The Geheime Staatspolizei , or Gestapo, a German secret police force, was created in 1933 after Adolf Hitler became chancellor of Germany. The Gestapo was created to help solidify Nazi control by identifying and arresting anti-Nazi agents in Germany. The agency was restructured several times during its twelve year history and was instrumental in perpetrating the Nazi deportation and destruction of European Jews during the Holocaust.

Hitler named Herman Göring the director of the Gestapo soon after its founding. Göring encouraged his officers to root out and arrest leftist sympathizers, especially communists, whom he considered a threat to the Nazi government. He also oversaw the Gestapo's enforcement of the anti-Semitic Nuremberg Laws. In 1936, Heinrich Himmler, head of Hilter's special forces unit, the Schutzstaffel (SS), was given command of the Gestapo and the Kriminalpolizei , or Kripo.

In 1939, in the months prior to the beginning of the second world war, Hitler reorganized the German armies. The Gestapo was integrated, with the rest of the Nazi police and intelligence organizations, into the Reichssicherheitshauptamt (RHSA) under the direction of Reinhard Heydrich. Though officially part of the Reich Security Central Office, the organization remained popularly known as the Gestapo.

At the outbreak of the Second World War in 1939, there were approximately 40,000 Gestapo agents in Germany. As the war progressed and the Nazis gained territory throughout Europe, the Gestapo swelled to employ over 150,000 informants, agents, and accessory personnel. Gestapo agents were charged with rooting out foreign agents and resistance fighters, but they also expanded their role as an internal police force. Gestapo agents and informants concentrated on finding suspected political dissidents of the Third Reich. Spying on citizens became pervasive, and the Gestapo encouraged people to turn in "suspect persons" to local authorities. While victims of the Gestapo were subject to both civil and criminal prosecution, the secret police themselves operated above the law. On February 10, 1936, the Nazi government officially decreed that the organization was not subject to judicial review. There were no legal restraints on detention of suspects, evidence collection, or police violence. This lack of legal restraint, paired with the Gestapo's tendency to attract and employ Nazi extremists and former criminals

Heinrich Himmler, chief of the Gestapo, the German secret police, poses in his military uniform in 1938. AP/WIDE WORLD PHOTOS.
Heinrich Himmler, chief of the Gestapo, the German secret police, poses in his military uniform in 1938.

in its ranks, permitted the brutality for which the force became infamous.

The Gestapo also aided intelligence work during the war, but the department was secondary to the Sicherheitsdienst (SD), or Security Service. The department employed counter-intelligence agents, ciphers, and oversaw a vast network of informants in Allied countries. In the occupied territories, the Gestapo infiltrated partisan resistance groups. The organization also aided the massive Nazi propaganda campaign both before and during the war.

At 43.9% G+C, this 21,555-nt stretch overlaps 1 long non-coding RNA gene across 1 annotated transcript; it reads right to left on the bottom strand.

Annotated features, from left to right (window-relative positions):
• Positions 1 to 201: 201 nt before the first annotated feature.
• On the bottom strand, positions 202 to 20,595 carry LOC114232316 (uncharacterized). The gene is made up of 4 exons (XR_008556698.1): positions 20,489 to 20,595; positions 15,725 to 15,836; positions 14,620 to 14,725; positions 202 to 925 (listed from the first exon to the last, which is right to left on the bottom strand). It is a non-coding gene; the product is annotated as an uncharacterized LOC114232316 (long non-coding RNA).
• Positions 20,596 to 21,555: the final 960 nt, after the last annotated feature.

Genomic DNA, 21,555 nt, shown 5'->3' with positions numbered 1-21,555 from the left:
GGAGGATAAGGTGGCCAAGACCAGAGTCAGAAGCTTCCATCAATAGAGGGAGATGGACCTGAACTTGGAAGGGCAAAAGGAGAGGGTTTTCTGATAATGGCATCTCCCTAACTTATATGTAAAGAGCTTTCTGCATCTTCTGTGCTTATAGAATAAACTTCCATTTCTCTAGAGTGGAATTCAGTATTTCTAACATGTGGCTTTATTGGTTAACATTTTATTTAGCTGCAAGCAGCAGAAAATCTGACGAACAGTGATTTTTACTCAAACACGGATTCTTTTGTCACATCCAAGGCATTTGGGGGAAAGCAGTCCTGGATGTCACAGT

Intelligence, security, and police forces often over-lapped in jurisdiction during the Nazi regime. Several departments performed the same functions, and were often in conflict with each other. The Abwehr, the intelligence service under the direction of spymaster Wilhelm Canaris, negotiated an agreement with the SD about their respective roles. Despite the agreement, both organizations maintained their own network of spies and informants, and did not often coordinate their international operations. In 1943, Canaris and several other key members of the Abwehr joined the Resistance movement against the Nazi government. Canaris used the Abwehr intelligence network to leak secrets and troop positions to the Allies. The Gestapo investigated Canaris and the Abwehr, and in 1944, after a failed attempt to assassinate Nazi leader Adolf Hitler, liquidated the Abwehr intelligence service. Canaris and his followers were executed. The discovery of the July Plot to assassinate Hitler, and Canaris' spy ring was a key counter-intelligence victory for the Gestapo, SD, and RHSA.

The Gestapo, as well as its parent organization, the SS, aided the Einsatsgruppen , or mobile killing units, responsible for the massacre of nearly one million Jews during the Holocaust. Gestapo and SS members also tracked down refugees in hiding and policed ghettos and concentration camps. After the war at the Nuremberg trials of Nazi war criminals, the Gestapo was named as one of the chief institutional perpetrators of the Holocaust.

The Gestapo was dissolved with the fall of the Third Reich in 1945.



Browder, George C. Hitler's Enforcers: The Gestapo and SS Security Service in the Nazi Revolution. Oxford: Oxford University Press, 1996.

Gellately, Robert. The Gestapo and German Society. Oxford: Oxford University Press, 1991.


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